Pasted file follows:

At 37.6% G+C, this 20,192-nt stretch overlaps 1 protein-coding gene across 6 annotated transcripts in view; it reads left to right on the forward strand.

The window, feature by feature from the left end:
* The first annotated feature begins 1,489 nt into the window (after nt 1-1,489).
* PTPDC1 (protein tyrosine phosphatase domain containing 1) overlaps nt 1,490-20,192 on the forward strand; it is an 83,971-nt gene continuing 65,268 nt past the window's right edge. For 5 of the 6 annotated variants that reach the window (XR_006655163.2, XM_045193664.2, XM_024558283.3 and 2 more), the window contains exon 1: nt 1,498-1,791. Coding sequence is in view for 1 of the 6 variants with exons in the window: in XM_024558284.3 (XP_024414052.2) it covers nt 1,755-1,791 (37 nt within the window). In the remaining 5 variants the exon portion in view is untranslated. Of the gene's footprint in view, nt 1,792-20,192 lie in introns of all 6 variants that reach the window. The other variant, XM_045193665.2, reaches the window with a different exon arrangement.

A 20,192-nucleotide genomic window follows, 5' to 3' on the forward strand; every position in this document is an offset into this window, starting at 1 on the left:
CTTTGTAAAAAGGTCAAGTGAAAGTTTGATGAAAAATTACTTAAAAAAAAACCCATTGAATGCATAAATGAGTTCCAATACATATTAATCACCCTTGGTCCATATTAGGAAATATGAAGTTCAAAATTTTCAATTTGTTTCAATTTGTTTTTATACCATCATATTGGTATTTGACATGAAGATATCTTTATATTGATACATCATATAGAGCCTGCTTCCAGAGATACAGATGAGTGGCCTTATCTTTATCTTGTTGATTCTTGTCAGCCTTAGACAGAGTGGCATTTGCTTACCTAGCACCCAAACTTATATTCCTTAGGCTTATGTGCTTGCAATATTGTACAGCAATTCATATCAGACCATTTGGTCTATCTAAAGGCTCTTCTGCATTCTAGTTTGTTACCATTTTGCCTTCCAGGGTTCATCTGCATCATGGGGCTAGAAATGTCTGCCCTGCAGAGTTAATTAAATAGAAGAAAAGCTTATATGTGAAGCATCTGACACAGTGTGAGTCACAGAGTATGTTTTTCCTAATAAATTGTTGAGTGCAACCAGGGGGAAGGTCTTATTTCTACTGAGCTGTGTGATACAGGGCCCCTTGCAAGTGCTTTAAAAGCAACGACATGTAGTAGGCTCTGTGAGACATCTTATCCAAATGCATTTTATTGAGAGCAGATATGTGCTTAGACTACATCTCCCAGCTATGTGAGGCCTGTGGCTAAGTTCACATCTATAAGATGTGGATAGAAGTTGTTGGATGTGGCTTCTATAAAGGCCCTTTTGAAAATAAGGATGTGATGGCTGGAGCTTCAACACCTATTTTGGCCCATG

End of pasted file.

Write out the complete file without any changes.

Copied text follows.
At 37.6% G+C, this 20,192-nt stretch overlaps 1 protein-coding gene across 6 annotated transcripts in view; it reads left to right on the forward strand.

The window, feature by feature from the left end:
* The first annotated feature begins 1,489 nt into the window (after nt 1-1,489).
* PTPDC1 (protein tyrosine phosphatase domain containing 1) overlaps nt 1,490-20,192 on the forward strand; it is an 83,971-nt gene continuing 65,268 nt past the window's right edge. For 5 of the 6 annotated variants that reach the window (XR_006655163.2, XM_045193664.2, XM_024558283.3 and 2 more), the window contains exon 1: nt 1,498-1,791. Coding sequence is in view for 1 of the 6 variants with exons in the window: in XM_024558284.3 (XP_024414052.2) it covers nt 1,755-1,791 (37 nt within the window). In the remaining 5 variants the exon portion in view is untranslated. Of the gene's footprint in view, nt 1,792-20,192 lie in introns of all 6 variants that reach the window. The other variant, XM_045193665.2, reaches the window with a different exon arrangement.

A 20,192-nucleotide genomic window follows, 5' to 3' on the forward strand; every position in this document is an offset into this window, starting at 1 on the left:
CTTTGTAAAAAGGTCAAGTGAAAGTTTGATGAAAAATTACTTAAAAAAAAACCCATTGAATGCATAAATGAGTTCCAATACATATTAATCACCCTTGGTCCATATTAGGAAATATGAAGTTCAAAATTTTCAATTTGTTTCAATTTGTTTTTATACCATCATATTGGTATTTGACATGAAGATATCTTTATATTGATACATCATATAGAGCCTGCTTCCAGAGATACAGATGAGTGGCCTTATCTTTATCTTGTTGATTCTTGTCAGCCTTAGACAGAGTGGCATTTGCTTACCTAGCACCCAAACTTATATTCCTTAGGCTTATGTGCTTGCAATATTGTACAGCAATTCATATCAGACCATTTGGTCTATCTAAAGGCTCTTCTGCATTCTAGTTTGTTACCATTTTGCCTTCCAGGGTTCATCTGCATCATGGGGCTAGAAATGTCTGCCCTGCAGAGTTAATTAAATAGAAGAAAAGCTTATATGTGAAGCATCTGACACAGTGTGAGTCACAGAGTATGTTTTTCCTAATAAATTGTTGAGTGCAACCAGGGGGAAGGTCTTATTTCTACTGAGCTGTGTGATACAGGGCCCCTTGCAAGTGCTTTAAAAGCAACGACATGTAGTAGGCTCTGTGAGACATCTTATCCAAATGCATTTTATTGAGAGCAGATATGTGCTTAGACTACATCTCCCAGCTATGTGAGGCCTGTGGCTAAGTTCACATCTATAAGATGTGGATAGAAGTTGTTGGATGTGGCTTCTATAAAGGCCCTTTTGAAAATAAGGATGTGATGGCTGGAGCTTCAACACCTATTTTGGCCCATG